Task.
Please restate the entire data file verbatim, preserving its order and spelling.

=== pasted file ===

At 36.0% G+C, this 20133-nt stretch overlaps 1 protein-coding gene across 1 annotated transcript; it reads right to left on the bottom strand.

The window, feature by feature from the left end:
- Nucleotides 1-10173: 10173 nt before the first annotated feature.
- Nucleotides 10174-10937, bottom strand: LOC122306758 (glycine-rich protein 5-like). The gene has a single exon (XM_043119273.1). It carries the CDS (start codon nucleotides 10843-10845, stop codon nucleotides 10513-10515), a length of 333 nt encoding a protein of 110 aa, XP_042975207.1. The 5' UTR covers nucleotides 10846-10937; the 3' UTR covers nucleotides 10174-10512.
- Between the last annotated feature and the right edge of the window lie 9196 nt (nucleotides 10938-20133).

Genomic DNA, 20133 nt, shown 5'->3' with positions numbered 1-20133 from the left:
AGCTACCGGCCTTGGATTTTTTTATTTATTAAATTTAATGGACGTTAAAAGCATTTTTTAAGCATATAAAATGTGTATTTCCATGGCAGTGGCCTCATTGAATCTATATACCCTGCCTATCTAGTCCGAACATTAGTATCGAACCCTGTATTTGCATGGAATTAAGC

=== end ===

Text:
At 36.0% G+C, this 20133-nt stretch overlaps 1 protein-coding gene across 1 annotated transcript; it reads right to left on the bottom strand.

The window, feature by feature from the left end:
- Nucleotides 1-10173: 10173 nt before the first annotated feature.
- Nucleotides 10174-10937, bottom strand: LOC122306758 (glycine-rich protein 5-like). The gene has a single exon (XM_043119273.1). It carries the CDS (start codon nucleotides 10843-10845, stop codon nucleotides 10513-10515), a length of 333 nt encoding a protein of 110 aa, XP_042975207.1. The 5' UTR covers nucleotides 10846-10937; the 3' UTR covers nucleotides 10174-10512.
- Between the last annotated feature and the right edge of the window lie 9196 nt (nucleotides 10938-20133).

Genomic DNA, 20133 nt, shown 5'->3' with positions numbered 1-20133 from the left:
AGCTACCGGCCTTGGATTTTTTTATTTATTAAATTTAATGGACGTTAAAAGCATTTTTTAAGCATATAAAATGTGTATTTCCATGGCAGTGGCCTCATTGAATCTATATACCCTGCCTATCTAGTCCGAACATTAGTATCGAACCCTGTATTTGCATGGAATTAAGC